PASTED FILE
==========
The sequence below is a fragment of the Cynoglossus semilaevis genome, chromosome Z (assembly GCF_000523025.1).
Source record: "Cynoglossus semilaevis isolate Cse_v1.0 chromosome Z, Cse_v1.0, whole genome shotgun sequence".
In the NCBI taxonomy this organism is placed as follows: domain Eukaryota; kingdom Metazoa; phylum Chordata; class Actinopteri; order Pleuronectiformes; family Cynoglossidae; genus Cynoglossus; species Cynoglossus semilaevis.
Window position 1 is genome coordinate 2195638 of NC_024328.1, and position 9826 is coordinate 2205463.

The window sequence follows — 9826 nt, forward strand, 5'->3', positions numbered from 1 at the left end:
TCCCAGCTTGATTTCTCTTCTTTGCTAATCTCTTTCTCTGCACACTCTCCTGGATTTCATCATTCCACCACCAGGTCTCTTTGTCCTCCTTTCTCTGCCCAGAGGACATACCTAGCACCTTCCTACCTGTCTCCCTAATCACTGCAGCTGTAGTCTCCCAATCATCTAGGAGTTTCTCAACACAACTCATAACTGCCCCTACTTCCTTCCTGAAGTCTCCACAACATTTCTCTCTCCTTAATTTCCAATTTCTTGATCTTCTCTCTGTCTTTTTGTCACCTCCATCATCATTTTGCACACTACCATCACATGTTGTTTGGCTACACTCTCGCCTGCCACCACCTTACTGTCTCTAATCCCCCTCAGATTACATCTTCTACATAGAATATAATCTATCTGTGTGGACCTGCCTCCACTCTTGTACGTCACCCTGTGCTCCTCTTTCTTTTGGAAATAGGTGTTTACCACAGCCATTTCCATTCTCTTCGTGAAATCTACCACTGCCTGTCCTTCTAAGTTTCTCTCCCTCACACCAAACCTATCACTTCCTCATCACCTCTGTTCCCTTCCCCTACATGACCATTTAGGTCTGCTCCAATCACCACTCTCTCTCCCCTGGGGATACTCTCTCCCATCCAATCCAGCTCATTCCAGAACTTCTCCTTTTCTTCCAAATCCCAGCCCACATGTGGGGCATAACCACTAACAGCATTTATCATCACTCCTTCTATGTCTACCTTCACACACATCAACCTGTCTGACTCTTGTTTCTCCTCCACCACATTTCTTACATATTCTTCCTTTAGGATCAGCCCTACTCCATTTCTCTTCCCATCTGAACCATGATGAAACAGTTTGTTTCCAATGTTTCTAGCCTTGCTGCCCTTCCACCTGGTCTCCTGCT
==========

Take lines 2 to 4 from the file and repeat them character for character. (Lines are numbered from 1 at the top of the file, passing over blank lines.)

Source record: "Cynoglossus semilaevis isolate Cse_v1.0 chromosome Z, Cse_v1.0, whole genome shotgun sequence".
In the NCBI taxonomy this organism is placed as follows: domain Eukaryota; kingdom Metazoa; phylum Chordata; class Actinopteri; order Pleuronectiformes; family Cynoglossidae; genus Cynoglossus; species Cynoglossus semilaevis.
Window position 1 is genome coordinate 2195638 of NC_024328.1, and position 9826 is coordinate 2205463.